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Canon G7 X Mark II vs Leica X Typ 113

The Canon PowerShot G7 X Mark II and the Leica X (Typ 113) are two digital cameras that were revealed to the public, respectively, in February 2016 and September 2014. Both the G7X Mark II and the X Typ 113 are fixed lens compact cameras that are based on an one-inch (G7X Mark II) and an APS-C (X Typ 113) sensor. The Canon has a resolution of 20 megapixels, whereas the Leica provides 16.1 MP.

Below is an overview of the main specs of the two cameras as a starting point for the comparison.

Headline Specifications
Canon G7 X Mark II versus Leica X Typ 113
Canon G7 X Mark II Leica X Typ 113
Fixed lens compact camera Fixed lens compact camera
24-100mm f/1.8-2.8 35mm f/1.7
20 MP, 1" Sensor 16.1 MP, APS-C Sensor
1080/60p Video 1080/30p Video
ISO 125-12,800 (125 - 25,600) ISO 100-12,500
No viewfinder, LCD framing Viewfinder optional
3.0 LCD, 1040k dots 3.0 LCD, 920k dots
Tilting touchscreen Fixed screen (not touch-sensitive)
8 shutter flaps per second 5 shutter flaps per second
265 shots per battery charge350 shots per battery charge
106 x 61 x 42 mm, 319 g 133 x 73 x 78 mm, 486 g

Going beyond this snapshot of core features and characteristics, what are the differences between the Canon PowerShot G7 X Mark II and the Leica X (Typ 113)? Which one should you buy? Read on to find out how these two cameras compare with respect to their body size, their imaging sensors, their shooting features, their input-output connections, and their reception by expert reviewers.

Body comparison

The side-by-side display below illustrates the physical size and weight of the Canon G7 X Mark II and the Leica X Typ 113. The two cameras are presented according to their relative size. Three consecutive perspectives from the front, the top, and the back are available. All width, height and depth dimensions are rounded to the nearest millimeter.

The X Typ 113 can be obtained in three different colors (black, brown, white), while the G7X Mark II is only available in black.

Size Canon G7 X Mark II vs Leica X Typ 113
Compare G7X Mark II versus X Typ 113 top
Comparison G7X Mark II or X Typ 113 rear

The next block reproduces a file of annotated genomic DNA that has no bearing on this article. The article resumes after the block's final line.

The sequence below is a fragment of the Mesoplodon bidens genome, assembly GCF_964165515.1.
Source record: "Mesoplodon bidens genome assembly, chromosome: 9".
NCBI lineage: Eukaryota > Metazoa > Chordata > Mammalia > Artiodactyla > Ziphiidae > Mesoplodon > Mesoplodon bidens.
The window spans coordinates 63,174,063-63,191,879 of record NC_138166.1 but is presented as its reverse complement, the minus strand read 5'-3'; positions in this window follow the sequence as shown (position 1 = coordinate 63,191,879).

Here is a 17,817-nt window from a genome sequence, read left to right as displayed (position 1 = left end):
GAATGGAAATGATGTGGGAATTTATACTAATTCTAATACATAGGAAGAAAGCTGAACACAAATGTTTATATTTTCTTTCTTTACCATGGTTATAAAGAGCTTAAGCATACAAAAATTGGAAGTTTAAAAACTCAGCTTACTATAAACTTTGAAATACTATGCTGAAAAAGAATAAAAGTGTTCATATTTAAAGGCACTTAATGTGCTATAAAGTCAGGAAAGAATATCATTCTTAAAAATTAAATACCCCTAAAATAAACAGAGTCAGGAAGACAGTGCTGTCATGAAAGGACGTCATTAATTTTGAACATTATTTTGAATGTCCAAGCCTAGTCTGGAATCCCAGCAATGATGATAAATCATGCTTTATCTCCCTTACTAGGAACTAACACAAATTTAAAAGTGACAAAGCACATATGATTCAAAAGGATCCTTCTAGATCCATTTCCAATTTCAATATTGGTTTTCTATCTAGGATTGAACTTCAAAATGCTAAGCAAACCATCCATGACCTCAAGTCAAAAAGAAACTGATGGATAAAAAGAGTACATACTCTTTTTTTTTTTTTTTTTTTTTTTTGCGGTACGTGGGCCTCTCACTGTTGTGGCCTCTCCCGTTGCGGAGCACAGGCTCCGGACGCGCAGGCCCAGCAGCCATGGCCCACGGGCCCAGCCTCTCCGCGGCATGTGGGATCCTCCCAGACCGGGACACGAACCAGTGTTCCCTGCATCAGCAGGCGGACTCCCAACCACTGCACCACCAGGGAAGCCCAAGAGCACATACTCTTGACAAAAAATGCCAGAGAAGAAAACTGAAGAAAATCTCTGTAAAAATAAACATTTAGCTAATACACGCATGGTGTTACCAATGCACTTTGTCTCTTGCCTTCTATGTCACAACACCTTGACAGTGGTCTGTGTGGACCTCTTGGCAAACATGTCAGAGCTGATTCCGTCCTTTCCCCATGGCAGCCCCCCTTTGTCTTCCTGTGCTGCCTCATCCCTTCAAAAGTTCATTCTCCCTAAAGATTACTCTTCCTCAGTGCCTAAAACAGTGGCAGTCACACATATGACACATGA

If the front view area (width x height) of the cameras is taken as an aggregate measure of their size, the Leica X Typ 113 is considerably larger (50 percent) than the Canon G7 X Mark II. Moreover, the X Typ 113 is substantially heavier (52 percent) than the G7X Mark II. In this context, it is worth noting that neither the G7X Mark II nor the X Typ 113 are weather-sealed.

Concerning battery life, the G7X Mark II gets 265 shots out of its NB-13L battery, while the X Typ 113 can take 350 images on a single charge of its BP-DC8 power pack. The power pack in the G7X Mark II can be charged via the USB port, so that it is not always necessary to take the battery charger along when travelling.

The following table provides a synthesis of the main physical specifications of the two cameras and other similar ones. If you would like to visualize and compare a different camera combination, just use the right or left arrows in the table to switch to the respective camera. Alternatively, you can also navigate to the CAM-parator app and make your selection from the full list of cameras there.

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Body Specifications
  Camera
Model
Camera
Width
Camera
Height
Camera
Depth
Camera
Weight
Battery
Life 1
Weather
Sealing
Camera
Launch 2
Launch
Price (USD)
Street
Price
 
Canon G7 X Mark II 4.2 in 2.4 in 1.7 in 11.3 oz 265 n Feb 2016 699i
 
Leica X Typ 113 5.2 in 2.9 in 3.1 in 17.1 oz 350 n Sep 2014 2,295i
 
Canon G7 X Mark III 4.1 in 2.4 in 1.6 in 10.7 oz 235 n Jul 2019 749 i
 
Canon G5 X 4.4 in 3.0 in 1.7 in 12.5 oz 210 n Oct 2015 799i
 
Canon G9 X 3.9 in 2.3 in 1.2 in 7.4 oz 220 n Oct 2015 529i
 
Canon M3 4.4 in 2.7 in 1.7 in 12.9 oz 250 n Feb 2015 679i
 
Canon G7 X 4.1 in 2.4 in 1.6 in 10.7 oz 210 n Sep 2014 699i
 
Fujifilm X100T 5.0 in 2.9 in 2.0 in 15.5 oz 330 n Sep 2014 1,299i
 
Fujifilm X100S 5.0 in 2.9 in 2.1 in 15.7 oz 330 n Jan 2013 1,299i
 
Leica TL2 5.3 in 2.7 in 1.3 in 14.1 oz 250 n Jul 2017 1,950 i
 
Leica X2 4.9 in 2.7 in 2.0 in 12.2 oz 450 n May 2012 1,995i
 
Panasonic LX10 4.2 in 2.4 in 1.7 in 10.9 oz 260 n Sep 2016 699 i
 
Sony RX100 V 4.0 in 2.3 in 1.6 in 10.5 oz 220 n Oct 2016 999 i
 
Sony RX100 IV 4.0 in 2.3 in 1.6 in 10.5 oz 280 n Jun 2015 999i
 
Sony RX100 III 4.0 in 2.3 in 1.6 in 10.2 oz 320 n May 2014 799i
 
Sony RX1R 4.4 in 2.6 in 2.8 in 17.0 oz 270 n Jun 2013 2,799i
 
Sony RX100 II 4.0 in 2.3 in 1.5 in 9.9 oz 350 n Jun 2013 749i
Notes: Measurements and pricing do not include easily detachable parts, such as add-on or interchangeable lenses or optional viewfinders.
(1) Number of images that can be taken on a full battery charge according to the CIPA-standard; (2) Official announcement.